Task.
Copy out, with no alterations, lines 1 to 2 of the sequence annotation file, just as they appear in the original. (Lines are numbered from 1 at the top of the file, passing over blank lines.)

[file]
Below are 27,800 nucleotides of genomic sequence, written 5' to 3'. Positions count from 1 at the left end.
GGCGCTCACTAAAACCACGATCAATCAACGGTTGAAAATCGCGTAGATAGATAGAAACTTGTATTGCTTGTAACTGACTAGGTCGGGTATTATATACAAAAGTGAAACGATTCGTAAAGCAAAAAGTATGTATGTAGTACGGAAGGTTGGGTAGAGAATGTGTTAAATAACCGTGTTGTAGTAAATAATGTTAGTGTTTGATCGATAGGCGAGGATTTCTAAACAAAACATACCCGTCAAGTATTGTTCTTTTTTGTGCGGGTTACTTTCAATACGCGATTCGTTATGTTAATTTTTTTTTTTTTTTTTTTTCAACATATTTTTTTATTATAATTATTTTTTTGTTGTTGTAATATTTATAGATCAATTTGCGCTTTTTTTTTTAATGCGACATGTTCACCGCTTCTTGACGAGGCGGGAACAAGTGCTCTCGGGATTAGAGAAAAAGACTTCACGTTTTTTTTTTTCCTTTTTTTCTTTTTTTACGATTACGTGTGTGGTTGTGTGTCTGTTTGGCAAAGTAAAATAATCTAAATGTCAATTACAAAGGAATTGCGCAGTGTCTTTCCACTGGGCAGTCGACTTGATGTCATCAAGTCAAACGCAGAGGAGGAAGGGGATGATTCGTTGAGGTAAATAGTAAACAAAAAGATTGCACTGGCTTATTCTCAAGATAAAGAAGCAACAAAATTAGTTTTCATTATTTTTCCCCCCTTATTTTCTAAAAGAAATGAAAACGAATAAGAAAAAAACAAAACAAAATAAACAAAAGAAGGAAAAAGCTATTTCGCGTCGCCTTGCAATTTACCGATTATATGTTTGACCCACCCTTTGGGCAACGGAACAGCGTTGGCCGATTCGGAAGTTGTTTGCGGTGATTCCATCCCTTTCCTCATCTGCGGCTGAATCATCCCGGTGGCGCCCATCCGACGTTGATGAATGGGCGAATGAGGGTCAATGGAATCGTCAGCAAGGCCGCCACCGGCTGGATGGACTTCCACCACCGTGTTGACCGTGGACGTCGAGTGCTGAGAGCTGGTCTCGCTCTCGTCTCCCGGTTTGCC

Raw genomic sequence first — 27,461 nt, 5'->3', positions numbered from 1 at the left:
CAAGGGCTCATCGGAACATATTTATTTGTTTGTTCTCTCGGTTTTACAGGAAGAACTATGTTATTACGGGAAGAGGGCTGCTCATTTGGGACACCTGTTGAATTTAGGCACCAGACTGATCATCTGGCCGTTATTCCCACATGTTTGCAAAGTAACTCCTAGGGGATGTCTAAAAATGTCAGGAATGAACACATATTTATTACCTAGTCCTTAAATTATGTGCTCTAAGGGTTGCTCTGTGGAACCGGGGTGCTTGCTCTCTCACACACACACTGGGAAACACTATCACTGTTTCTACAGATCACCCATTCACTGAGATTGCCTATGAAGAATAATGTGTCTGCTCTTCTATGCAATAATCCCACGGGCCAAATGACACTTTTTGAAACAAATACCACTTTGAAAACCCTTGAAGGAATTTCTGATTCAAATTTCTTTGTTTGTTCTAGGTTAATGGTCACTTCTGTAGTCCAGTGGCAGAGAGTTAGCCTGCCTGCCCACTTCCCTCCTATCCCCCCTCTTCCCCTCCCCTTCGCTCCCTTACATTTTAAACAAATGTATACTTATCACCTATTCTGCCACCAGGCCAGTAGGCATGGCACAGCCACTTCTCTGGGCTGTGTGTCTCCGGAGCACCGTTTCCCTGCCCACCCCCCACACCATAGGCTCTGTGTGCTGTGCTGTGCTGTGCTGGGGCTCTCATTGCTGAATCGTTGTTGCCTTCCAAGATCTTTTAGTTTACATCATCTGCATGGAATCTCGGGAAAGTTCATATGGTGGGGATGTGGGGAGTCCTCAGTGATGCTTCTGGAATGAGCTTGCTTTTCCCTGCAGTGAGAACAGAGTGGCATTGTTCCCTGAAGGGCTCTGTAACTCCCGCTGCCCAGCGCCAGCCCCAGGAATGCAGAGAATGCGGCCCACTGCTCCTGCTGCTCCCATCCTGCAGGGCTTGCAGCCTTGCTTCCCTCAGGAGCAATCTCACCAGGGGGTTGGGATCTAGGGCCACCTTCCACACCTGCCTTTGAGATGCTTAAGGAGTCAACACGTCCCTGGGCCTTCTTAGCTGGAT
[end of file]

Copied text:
Below are 27,800 nucleotides of genomic sequence, written 5' to 3'. Positions count from 1 at the left end.
GGCGCTCACTAAAACCACGATCAATCAACGGTTGAAAATCGCGTAGATAGATAGAAACTTGTATTGCTTGTAACTGACTAGGTCGGGTATTATATACAAAAGTGAAACGATTCGTAAAGCAAAAAGTATGTATGTAGTACGGAAGGTTGGGTAGAGAATGTGTTAAATAACCGTGTTGTAGTAAATAATGTTAGTGTTTGATCGATAGGCGAGGATTTCTAAACAAAACATACCCGTCAAGTATTGTTCTTTTTTGTGCGGGTTACTTTCAATACGCGATTCGTTATGTTAATTTTTTTTTTTTTTTTTTTTCAACATATTTTTTTATTATAATTATTTTTTTGTTGTTGTAATATTTATAGATCAATTTGCGCTTTTTTTTTTAATGCGACATGTTCACCGCTTCTTGACGAGGCGGGAACAAGTGCTCTCGGGATTAGAGAAAAAGACTTCACGTTTTTTTTTTTCCTTTTTTTCTTTTTTTACGATTACGTGTGTGGTTGTGTGTCTGTTTGGCAAAGTAAAATAATCTAAATGTCAATTACAAAGGAATTGCGCAGTGTCTTTCCACTGGGCAGTCGACTTGATGTCATCAAGTCAAACGCAGAGGAGGAAGGGGATGATTCGTTGAGGTAAATAGTAAACAAAAAGATTGCACTGGCTTATTCTCAAGATAAAGAAGCAACAAAATTAGTTTTCATTATTTTTCCCCCCTTATTTTCTAAAAGAAATGAAAACGAATAAGAAAAAAACAAAACAAAATAAACAAAAGAAGGAAAAAGCTATTTCGCGTCGCCTTGCAATTTACCGATTATATGTTTGACCCACCCTTTGGGCAACGGAACAGCGTTGGCCGATTCGGAAGTTGTTTGCGGTGATTCCATCCCTTTCCTCATCTGCGGCTGAATCATCCCGGTGGCGCCCATCCGACGTTGATGAATGGGCGAATGAGGGTCAATGGAATCGTCAGCAAGGCCGCCACCGGCTGGATGGACTTCCACCACCGTGTTGACCGTGGACGTCGAGTGCTGAGAGCTGGTCTCGCTCTCGTCTCCCGGTTTGCC